Defining Moments: How Language Shapes Our Lives

Pronunciation problems

sprovost@thetribunenews.comMarch 20, 2014 

Steve Provost

Call it “reader’s ear.” Sometimes, it’s a tin ear.

Reader’s ear is an affliction suffered by those of us who gather most of our information by reading, as opposed to listening. We may see a word in print and think we know how to pronounce it, only to actually hear it spoken and find out we’ve been making fools of ourselves by mispronouncing the darn thing — sometimes for years.

An example: Until my college graduation day, I was convinced that the word posthumous was pronounced “pohst-HYU-muss” because I’d never actually heard it. Imagine my chagrin to find that it was actually pronounced “PAHSchuh-muss.”

A couple of weeks back, I was exposed to another pronunciation that made me question myself. The occasion was Adam West’s visit to the Fremont Theatre for the San Luis Obispo International Film Festival. My wife, Samaire (whose name, for the record, is pronounced Suh-MARE-uh), has been a fan of the actor since she was a little girl, so we got tickets for what turned out to be a thoroughly enjoyable evening. A documentary on West’s life was followed by a question-and-answer session with Batman himself.

At some point during the evening, I heard someone refer to the film as an homage to West. I knew the word that was being spoken, but I’d never heard it spoken in quite that way before. The person pronounced it “oh-MAZH.” Then, someone in the film itself used the same pronunciation.

What was going on here? Was this a case of reader’s ear blindsiding me at the ripe old age of 50?

Surely not. This was a word I’d actually heard vocalized before many times, just never in that fashion. I’d always heard it as “AHmij” (or occasionally, “HAmij).” Was I going crazy?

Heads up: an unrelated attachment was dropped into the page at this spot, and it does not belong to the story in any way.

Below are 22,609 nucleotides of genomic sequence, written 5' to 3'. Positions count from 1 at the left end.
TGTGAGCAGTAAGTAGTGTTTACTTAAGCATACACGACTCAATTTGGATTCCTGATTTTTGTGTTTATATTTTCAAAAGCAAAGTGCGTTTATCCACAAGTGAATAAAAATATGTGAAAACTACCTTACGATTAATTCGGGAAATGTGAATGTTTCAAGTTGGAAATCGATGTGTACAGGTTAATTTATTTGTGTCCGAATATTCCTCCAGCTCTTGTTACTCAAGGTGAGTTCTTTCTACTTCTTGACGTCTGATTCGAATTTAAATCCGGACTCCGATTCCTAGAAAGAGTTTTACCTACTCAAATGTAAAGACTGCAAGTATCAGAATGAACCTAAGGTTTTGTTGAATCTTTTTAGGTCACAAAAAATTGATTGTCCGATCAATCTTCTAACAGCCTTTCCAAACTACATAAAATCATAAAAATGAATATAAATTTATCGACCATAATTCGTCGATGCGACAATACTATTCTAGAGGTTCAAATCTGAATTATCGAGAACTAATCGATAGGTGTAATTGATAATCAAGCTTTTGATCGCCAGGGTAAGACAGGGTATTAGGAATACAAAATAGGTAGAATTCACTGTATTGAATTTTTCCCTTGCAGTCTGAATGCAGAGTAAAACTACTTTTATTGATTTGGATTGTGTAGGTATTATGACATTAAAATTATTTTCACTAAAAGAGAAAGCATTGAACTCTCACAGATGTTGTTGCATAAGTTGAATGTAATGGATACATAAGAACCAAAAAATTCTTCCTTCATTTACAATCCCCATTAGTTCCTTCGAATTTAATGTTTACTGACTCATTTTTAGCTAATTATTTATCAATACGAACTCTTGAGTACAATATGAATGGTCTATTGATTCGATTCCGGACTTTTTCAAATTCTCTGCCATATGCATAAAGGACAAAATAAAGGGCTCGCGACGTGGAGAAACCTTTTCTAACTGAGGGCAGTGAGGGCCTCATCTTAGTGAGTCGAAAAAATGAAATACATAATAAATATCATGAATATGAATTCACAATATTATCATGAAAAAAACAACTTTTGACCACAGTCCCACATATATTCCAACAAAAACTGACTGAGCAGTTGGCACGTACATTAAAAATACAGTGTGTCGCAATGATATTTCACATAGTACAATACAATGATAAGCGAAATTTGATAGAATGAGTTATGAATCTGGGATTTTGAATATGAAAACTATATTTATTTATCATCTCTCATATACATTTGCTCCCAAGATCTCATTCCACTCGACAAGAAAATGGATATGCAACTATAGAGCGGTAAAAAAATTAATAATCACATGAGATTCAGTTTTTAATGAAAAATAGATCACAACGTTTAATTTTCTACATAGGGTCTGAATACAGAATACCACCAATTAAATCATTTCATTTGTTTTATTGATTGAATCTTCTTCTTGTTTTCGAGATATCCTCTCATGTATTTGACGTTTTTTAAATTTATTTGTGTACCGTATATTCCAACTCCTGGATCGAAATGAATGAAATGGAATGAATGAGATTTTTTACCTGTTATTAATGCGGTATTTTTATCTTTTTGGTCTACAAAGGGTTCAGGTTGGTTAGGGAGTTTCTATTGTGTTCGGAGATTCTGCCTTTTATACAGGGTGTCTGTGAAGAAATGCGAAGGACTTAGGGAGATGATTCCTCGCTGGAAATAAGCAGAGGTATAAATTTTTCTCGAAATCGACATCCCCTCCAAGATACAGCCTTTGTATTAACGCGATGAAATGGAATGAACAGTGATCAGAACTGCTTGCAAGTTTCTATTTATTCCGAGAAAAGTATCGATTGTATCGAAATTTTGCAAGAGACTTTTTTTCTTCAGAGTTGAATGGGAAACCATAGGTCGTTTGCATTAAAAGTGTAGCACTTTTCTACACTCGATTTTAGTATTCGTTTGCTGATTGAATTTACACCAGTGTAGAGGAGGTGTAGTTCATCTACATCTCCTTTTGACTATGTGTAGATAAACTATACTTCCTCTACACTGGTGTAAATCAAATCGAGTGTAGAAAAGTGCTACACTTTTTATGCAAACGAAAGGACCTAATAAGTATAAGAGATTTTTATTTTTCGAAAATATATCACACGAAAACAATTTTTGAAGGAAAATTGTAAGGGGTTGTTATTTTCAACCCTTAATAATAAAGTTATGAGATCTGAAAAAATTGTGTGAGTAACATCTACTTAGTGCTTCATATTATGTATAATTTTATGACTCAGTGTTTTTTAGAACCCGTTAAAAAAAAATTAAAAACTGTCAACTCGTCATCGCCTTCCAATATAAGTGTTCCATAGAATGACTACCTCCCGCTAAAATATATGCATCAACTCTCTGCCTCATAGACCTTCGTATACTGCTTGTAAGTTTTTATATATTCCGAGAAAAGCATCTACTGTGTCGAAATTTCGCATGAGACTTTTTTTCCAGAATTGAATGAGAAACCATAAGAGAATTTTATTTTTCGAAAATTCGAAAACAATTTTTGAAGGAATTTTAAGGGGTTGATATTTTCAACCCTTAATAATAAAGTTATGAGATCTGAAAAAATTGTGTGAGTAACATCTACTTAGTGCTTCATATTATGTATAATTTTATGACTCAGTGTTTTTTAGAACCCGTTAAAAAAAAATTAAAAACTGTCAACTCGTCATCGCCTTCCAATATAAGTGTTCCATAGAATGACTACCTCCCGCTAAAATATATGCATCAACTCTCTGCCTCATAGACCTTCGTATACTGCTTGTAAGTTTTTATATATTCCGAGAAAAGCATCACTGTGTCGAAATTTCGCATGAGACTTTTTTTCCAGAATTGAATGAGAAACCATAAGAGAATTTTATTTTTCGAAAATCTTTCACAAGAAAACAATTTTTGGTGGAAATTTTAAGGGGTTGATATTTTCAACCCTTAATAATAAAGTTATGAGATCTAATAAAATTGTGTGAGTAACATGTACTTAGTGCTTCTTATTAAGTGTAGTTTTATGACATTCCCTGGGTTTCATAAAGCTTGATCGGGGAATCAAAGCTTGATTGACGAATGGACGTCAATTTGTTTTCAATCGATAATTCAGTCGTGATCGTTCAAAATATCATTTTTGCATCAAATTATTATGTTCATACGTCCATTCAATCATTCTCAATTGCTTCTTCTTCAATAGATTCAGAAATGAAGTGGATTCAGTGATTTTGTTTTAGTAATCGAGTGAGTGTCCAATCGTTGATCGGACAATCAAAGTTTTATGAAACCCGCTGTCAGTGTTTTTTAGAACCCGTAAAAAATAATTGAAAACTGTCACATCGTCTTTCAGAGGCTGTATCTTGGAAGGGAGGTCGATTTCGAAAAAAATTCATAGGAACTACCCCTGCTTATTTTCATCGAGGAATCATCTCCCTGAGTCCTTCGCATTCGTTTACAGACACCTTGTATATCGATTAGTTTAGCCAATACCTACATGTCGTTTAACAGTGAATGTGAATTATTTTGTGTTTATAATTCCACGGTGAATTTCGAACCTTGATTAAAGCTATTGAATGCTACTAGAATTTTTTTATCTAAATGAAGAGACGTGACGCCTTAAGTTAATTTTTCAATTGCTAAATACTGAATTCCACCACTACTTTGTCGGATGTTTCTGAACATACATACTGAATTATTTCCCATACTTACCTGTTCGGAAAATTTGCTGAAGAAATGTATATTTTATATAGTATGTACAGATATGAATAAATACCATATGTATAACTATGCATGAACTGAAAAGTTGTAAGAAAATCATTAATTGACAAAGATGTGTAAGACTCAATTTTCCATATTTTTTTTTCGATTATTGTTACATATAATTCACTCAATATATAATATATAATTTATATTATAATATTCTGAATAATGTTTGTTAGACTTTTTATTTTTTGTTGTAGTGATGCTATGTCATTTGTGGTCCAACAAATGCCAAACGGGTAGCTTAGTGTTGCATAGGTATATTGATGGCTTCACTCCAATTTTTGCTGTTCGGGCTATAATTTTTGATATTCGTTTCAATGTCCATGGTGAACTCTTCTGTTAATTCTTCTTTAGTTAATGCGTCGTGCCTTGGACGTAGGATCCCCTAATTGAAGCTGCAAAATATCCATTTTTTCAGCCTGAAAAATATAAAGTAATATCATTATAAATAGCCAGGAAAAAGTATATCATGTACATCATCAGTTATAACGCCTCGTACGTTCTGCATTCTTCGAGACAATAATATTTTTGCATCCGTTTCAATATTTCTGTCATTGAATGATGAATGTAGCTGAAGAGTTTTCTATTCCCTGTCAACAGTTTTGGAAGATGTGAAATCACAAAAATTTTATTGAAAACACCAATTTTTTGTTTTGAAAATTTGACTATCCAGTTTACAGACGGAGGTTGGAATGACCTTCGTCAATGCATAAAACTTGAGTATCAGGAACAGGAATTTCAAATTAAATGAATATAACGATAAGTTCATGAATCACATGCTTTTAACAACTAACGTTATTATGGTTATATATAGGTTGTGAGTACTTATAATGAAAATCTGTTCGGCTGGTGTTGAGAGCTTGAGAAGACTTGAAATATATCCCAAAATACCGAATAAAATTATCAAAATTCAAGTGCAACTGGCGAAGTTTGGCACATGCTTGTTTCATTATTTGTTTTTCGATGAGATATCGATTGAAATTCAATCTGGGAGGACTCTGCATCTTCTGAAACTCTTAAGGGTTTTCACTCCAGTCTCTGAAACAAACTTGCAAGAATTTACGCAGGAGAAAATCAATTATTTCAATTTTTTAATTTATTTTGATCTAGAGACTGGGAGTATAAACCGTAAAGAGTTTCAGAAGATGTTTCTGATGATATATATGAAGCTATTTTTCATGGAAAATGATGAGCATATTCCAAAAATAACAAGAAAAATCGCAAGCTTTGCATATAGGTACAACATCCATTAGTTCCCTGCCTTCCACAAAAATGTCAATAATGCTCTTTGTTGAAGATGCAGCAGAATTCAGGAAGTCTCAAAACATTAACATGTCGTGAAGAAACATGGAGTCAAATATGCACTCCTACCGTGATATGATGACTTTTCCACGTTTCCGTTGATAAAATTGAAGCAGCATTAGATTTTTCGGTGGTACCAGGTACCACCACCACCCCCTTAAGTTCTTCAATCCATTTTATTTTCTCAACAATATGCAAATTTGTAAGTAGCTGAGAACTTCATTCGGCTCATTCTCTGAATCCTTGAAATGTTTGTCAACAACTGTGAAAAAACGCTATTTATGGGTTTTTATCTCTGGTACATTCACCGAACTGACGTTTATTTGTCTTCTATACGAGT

I had to find out, so I went online and discovered that, no, I wasn’t experiencing a late-onset case of reader’s ear, after all. There on the Merriam-Webster site was the pronunciation I’d grown up using. “oh-MAZH” was not even listed as a secondary option.

Webster’s New World Dictionary concurred.

It further informed me that the word was derived from the old French word hommage, referring to “a public avowal of allegiance by avassal to his lord.” It was related to the French word homme, meaning “man,” whose pronunciation I knew from my high school French classes: The “H” is silent, and the “O” is most certainly not long. (The resulting pronunciation is something like “uhm,” most definitely not “home” or “om.”)

So where the heck does “oh-MAZH” come from?

Is it just a case of folks wanting to sound more sophisticated by sounding more French?

In his book “The Accidents of Style,” Charles Harrington Elster states that “for some unfathomable reason, it is becoming fashionable among the literati and other complacent members of the better-educated crowd to pronounce the centuries-old English word homage as if it were a French loanword still wet behind the ears.”

Elster has it at least half-right. He’s mistaken in denying that the word has French roots, but he may well be right in identifying “oh-MAZH” as a recent affectation by English speakers trying to sound more French. It appears to be especially popular in artistic circles, which would explain its use at the film festival.

There is, it should be pointed out, a French word that does contain a long “O” sound that is similar to hommage. That would be fromage, which refers to cheese.

As near as I can tell, however, the proper pronunciation of the French root hommage should be something like “uhm-MAZH,” with only a slight accent on the second syllable and no long “O.”

Of course, it’s been more than three decades since those high school French classes, and I’ve never heard it pronounced by a native French speaker, so it may be another case of reader’s ear, after all.

Whether that’s the case or not, though, I’ll probably continue to think of the theatrical pronunciation of this particular word as (how shall I say it?) just a little … cheesy.

As George Takei would say, “Oh, my!”

SteveProvost is a Tribune copy editor.

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